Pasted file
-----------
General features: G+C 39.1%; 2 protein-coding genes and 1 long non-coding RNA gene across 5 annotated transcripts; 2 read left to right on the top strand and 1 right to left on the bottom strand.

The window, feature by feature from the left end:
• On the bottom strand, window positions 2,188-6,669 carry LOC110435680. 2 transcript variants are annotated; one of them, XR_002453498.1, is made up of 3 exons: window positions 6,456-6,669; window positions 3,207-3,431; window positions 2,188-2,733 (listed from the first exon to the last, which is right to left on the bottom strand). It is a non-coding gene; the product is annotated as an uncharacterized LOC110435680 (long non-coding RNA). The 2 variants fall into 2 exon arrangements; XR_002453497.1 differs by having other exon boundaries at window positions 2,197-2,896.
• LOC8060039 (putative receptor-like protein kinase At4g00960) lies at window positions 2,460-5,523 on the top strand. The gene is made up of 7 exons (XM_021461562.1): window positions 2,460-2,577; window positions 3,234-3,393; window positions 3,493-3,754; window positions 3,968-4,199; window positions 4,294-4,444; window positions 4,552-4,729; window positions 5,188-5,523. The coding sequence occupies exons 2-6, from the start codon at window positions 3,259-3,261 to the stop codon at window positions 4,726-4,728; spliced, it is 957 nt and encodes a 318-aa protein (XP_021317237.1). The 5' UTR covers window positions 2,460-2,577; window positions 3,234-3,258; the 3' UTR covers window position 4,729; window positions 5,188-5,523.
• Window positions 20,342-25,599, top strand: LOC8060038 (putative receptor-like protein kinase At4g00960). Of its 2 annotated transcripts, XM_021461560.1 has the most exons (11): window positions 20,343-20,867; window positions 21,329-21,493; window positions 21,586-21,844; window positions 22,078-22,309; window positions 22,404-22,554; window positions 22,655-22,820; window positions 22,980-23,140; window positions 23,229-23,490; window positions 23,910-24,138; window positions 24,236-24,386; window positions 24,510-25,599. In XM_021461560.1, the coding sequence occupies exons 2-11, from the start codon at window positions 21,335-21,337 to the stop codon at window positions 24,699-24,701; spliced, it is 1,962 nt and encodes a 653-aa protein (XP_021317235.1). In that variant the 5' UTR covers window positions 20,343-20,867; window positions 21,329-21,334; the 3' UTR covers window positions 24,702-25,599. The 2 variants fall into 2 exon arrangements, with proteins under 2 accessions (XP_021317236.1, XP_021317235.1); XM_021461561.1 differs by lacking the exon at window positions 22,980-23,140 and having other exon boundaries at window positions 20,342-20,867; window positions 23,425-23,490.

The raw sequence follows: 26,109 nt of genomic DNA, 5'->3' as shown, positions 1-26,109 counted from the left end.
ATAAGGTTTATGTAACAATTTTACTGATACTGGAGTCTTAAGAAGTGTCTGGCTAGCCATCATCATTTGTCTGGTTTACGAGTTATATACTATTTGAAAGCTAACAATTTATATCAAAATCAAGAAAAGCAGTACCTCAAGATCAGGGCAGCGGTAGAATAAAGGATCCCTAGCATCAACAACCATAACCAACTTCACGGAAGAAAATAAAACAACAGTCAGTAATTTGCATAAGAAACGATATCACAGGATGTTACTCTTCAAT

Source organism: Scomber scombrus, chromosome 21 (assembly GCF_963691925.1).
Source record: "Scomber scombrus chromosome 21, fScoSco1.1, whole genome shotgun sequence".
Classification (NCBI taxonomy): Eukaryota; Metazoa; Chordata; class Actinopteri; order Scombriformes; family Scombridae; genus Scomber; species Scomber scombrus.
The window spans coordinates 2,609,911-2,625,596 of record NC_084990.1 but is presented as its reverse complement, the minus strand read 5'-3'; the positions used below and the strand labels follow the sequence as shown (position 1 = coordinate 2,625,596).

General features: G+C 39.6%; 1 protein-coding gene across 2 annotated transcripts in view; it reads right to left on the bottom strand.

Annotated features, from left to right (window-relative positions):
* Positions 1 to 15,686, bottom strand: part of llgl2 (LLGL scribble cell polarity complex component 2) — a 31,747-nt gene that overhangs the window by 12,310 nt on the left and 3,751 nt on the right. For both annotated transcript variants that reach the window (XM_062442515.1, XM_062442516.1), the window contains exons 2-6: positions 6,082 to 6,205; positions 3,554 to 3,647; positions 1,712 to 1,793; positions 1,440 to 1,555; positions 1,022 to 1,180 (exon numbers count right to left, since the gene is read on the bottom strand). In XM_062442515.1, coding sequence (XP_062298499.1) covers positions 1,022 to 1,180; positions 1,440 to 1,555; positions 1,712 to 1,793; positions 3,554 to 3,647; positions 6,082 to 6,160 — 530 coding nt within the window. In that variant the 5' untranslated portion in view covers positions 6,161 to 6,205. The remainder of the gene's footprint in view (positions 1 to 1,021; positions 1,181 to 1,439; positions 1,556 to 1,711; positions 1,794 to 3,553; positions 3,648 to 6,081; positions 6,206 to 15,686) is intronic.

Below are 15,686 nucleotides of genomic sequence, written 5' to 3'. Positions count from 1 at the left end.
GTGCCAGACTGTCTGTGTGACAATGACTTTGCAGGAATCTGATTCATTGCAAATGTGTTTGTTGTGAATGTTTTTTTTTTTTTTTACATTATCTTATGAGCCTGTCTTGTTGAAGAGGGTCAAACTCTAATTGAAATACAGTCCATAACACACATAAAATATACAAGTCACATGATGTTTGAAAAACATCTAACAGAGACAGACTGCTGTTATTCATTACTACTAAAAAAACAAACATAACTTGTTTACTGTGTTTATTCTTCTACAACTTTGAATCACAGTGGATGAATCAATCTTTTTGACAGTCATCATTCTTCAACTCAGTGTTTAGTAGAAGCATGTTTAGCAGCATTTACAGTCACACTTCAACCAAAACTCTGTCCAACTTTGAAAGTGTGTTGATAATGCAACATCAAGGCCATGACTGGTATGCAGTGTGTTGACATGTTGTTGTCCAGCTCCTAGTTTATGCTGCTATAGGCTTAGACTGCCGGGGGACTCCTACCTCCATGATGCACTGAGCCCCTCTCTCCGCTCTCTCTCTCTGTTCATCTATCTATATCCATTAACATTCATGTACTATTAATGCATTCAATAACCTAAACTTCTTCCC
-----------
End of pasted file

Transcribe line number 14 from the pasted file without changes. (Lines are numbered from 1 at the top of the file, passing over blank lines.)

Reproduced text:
* Positions 1 to 15,686, bottom strand: part of llgl2 (LLGL scribble cell polarity complex component 2) — a 31,747-nt gene that overhangs the window by 12,310 nt on the left and 3,751 nt on the right. For both annotated transcript variants that reach the window (XM_062442515.1, XM_062442516.1), the window contains exons 2-6: positions 6,082 to 6,205; positions 3,554 to 3,647; positions 1,712 to 1,793; positions 1,440 to 1,555; positions 1,022 to 1,180 (exon numbers count right to left, since the gene is read on the bottom strand). In XM_062442515.1, coding sequence (XP_062298499.1) covers positions 1,022 to 1,180; positions 1,440 to 1,555; positions 1,712 to 1,793; positions 3,554 to 3,647; positions 6,082 to 6,160 — 530 coding nt within the window. In that variant the 5' untranslated portion in view covers positions 6,161 to 6,205. The remainder of the gene's footprint in view (positions 1 to 1,021; positions 1,181 to 1,439; positions 1,556 to 1,711; positions 1,794 to 3,553; positions 3,648 to 6,081; positions 6,206 to 15,686) is intronic.